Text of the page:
I once read that there are over 20,000 ramen restaurants in Tokyo. That's a lot of noodle slurping for one city. We're talking about dedicated ramen shops, with primary focus on just one food item, like many restaurants in Japan. When you go to a ramen shop, you get in line, order, eat while the soup is hot and before the noodles get soft, and get out. No cocktails, no lounging about with your friends, no lingering. A recommended seven minutes to finish your ramen, then hit the road. (Yes, I'm a bit bitter about the two-hour wait at Ippudo that prevented me from trying the ramen during a recent trip to New York City.)
Furthering my love of ramen in Japan, many of these restaurants specialize in just one type of broth. For example, some serve only tonkotsu (like liquid bacon, made with pork bone broth), while some serve only shoyu (soy sauce based, typically made from chicken bones and using wavy noodles, and my personal favorite). Sometimes I'm pleasantly surprised to find an old-fashioned niboshi broth, made from dried baby sardines (see more about broths and flavorings in our ramen style guide).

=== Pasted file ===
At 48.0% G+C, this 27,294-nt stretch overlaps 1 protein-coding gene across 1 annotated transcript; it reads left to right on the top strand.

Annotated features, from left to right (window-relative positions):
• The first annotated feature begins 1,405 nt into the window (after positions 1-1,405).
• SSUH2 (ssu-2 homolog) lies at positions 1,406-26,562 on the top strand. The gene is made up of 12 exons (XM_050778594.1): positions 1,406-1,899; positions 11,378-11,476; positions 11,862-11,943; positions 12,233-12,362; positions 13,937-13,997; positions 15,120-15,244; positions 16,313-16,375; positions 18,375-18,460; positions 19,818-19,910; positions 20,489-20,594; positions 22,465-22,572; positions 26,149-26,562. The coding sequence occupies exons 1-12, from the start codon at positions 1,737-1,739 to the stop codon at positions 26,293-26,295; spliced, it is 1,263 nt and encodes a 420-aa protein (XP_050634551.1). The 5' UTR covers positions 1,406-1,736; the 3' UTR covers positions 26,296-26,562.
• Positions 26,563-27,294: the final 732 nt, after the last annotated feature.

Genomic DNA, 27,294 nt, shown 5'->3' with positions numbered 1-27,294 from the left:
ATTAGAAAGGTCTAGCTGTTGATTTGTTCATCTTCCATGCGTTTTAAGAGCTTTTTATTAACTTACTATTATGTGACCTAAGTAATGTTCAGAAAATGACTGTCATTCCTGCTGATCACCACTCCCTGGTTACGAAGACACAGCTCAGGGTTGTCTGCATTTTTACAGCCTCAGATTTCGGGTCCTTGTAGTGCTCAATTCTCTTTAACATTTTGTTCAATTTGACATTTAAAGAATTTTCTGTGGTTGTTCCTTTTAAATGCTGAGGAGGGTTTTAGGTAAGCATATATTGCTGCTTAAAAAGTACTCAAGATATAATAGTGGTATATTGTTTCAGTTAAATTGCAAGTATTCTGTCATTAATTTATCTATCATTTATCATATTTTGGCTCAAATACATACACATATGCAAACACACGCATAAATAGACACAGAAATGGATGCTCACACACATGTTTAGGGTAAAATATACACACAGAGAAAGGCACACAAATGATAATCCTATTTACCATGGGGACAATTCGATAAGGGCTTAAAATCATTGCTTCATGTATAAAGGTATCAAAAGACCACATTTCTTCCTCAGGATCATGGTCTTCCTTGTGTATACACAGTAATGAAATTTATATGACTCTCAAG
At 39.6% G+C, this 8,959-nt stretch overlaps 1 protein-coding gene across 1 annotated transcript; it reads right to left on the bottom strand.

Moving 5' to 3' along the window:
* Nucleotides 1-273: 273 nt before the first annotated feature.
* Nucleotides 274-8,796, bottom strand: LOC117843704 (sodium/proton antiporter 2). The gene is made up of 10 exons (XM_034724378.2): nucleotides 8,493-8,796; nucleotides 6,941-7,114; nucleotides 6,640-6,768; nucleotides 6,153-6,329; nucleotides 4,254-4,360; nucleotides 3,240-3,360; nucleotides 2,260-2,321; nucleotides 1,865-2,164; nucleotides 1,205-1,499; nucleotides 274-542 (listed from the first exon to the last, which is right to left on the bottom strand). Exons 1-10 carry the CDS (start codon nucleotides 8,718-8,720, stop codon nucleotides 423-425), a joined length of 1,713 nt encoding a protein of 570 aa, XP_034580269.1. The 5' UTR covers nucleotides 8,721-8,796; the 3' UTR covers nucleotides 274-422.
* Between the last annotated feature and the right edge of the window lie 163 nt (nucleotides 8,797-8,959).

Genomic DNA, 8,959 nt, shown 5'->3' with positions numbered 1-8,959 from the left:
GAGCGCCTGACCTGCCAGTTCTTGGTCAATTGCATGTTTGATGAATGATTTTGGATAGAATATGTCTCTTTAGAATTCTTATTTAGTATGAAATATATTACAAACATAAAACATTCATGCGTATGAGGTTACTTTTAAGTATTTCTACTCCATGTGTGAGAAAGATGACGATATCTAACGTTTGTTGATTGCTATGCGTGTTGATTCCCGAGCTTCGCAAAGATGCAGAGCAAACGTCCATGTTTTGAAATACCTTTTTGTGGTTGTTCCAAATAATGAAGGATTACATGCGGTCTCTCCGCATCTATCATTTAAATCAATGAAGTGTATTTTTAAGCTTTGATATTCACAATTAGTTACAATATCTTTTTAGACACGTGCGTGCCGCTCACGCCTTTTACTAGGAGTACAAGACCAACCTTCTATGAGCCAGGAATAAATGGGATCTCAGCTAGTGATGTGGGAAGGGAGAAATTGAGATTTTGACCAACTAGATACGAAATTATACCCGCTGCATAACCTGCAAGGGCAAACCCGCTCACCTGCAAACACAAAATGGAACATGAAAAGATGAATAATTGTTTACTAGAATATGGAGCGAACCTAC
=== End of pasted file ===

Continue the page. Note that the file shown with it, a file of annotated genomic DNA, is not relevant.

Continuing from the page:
With so many quality restaurants serving ramen at reasonable prices (you'll rarely pay more than $10 for a bowl), it's tempting to travel throughout Tokyo tasting bowls of noodles. For me, stomach space and concerns about cholesterol become the biggest obstacles. After sampling my fair share over the years, I present eight of my favorite ramen bowls to try in Tokyo in the slideshow.
About the author: Jay Friedman is a Seattle-based freelance food writer who happens to travel extensively as a sex educator. An avid fan of noodles (some call him "The Mein Man"), he sees sensuality in all foods, and blogs about it at his Gastrolust website. You can follow him on Twitter @jayfriedman.